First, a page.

33. I Want to Show You More, by Jamie Quatro (short stories) (Grove Press)
  34. Tenth of December, by George Saunders (short stories) (Random House)
  35. We Live in Water, by Jess Walter (short stories) (Harper Perennial)
  36. How to Get Along with Women, by Elisabeth de Mariaffi (short stories) (Invisible Pub)
  37. Welding with Children, by Tim Gautreaux (short stories) (Picador)
  38. The Help, by Kathleen Stockett (Berkley Trade)
  39. Bobcat, by Rebecca Lee (short stories) (Hamish Hamilton)
  40. The Odious Child, by Carolyn Black (short stories) (Nightwood Press)

Shit! Am I at forty already?? (SEE WHAT I MEAN?)

There are so many I missed. There may be some overlap but you can check my reviews page, and also always feel free to ask me for recommendations. I have SO MANY to recommend beyond these forty here.

Thank you again, everyone, for reading! I look forward to your b-day stories!

xxx

  30 comments for “The Back Forty

  1. Sara Van Barneveld
    20 February, 2014 at 9:16 am

    I received a guitar and guitar lessons on my 36th birthday from my beloved.
    I had told him in passing that I’d love to learn the guitar one day…

    • 20 February, 2014 at 5:23 pm

      Sara!! It’s great to see you here! Thank you for commenting.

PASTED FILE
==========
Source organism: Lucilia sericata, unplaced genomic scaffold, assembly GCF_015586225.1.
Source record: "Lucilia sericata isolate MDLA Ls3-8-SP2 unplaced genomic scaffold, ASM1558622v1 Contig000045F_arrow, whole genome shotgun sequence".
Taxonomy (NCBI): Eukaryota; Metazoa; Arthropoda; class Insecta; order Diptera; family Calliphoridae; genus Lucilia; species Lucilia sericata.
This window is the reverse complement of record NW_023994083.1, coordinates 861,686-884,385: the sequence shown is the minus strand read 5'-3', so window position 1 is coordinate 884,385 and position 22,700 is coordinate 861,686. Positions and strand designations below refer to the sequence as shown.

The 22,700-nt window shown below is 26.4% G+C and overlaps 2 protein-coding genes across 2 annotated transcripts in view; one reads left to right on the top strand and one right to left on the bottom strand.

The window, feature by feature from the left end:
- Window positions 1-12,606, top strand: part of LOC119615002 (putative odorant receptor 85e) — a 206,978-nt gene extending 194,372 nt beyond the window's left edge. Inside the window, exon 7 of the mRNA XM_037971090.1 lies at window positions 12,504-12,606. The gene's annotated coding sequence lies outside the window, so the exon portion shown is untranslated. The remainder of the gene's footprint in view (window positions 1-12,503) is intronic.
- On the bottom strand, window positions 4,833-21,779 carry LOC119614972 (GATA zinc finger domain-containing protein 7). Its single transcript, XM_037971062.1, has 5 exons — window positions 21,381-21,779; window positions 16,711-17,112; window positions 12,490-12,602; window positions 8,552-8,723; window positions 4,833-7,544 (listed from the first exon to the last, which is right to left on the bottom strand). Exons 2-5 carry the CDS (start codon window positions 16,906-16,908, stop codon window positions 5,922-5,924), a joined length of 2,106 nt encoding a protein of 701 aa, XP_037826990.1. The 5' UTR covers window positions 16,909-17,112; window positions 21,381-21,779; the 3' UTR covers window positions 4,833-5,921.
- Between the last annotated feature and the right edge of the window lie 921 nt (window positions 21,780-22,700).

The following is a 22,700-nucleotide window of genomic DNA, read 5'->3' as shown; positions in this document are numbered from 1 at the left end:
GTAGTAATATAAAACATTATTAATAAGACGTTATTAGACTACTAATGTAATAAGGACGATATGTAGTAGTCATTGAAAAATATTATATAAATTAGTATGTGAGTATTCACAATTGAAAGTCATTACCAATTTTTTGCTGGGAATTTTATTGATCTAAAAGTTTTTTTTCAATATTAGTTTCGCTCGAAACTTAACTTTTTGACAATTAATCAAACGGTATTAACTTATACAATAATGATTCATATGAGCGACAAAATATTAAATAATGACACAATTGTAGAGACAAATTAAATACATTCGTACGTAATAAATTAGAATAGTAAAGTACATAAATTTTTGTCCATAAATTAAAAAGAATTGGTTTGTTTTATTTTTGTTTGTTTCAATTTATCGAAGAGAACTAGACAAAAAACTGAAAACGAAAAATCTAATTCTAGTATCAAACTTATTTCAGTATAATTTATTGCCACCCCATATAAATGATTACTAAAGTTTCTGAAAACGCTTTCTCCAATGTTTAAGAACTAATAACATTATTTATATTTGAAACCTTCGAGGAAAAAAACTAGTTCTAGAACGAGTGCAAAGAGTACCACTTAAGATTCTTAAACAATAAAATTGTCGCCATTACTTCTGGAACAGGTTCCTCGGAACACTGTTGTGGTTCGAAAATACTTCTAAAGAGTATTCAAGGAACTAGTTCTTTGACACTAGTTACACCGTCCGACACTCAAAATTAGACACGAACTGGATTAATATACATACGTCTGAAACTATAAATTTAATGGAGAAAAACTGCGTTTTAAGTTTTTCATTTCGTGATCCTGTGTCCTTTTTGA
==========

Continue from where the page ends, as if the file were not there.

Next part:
What a perfect gift. I can see you on stage, playing the guitar…have you learned? Colin’s parents gave me their piano. I still have to take lessons…I can’t remember how to play “Stairway to Heaven” anymore! :)

  2. Marie
    20 February, 2014 at 10:07 am

    Great idea about listing 40 books! Your list didn’t include a single title that I’ve read myself, so I’ve decided to do my own list, inspired by you. Here it is (in no particular order):

    1. “The Master and His Emissary: The Divided Brain and the Making of the Western World” by Iain McGilchrist
    2. “Rum tar tid” by Rolf Wohlin
    3. “The Poetics of Space” by Gaston Bachelard
    4. “The Children’s Book” by A.S Byatt
    5. “Palladio” by James S. Ackerman
    6. “Pride and Prejudice” by Jane Austen
    7. “Sense and Sensibility” by J. Austen
    8. “Persuasion” by J. Austen
    9. “Jane Eyre” by Charlotthe Bronte
    10. “Wuthering Heights” by Emily Bronte
    11. “Autobiography of Red” by Anne Carson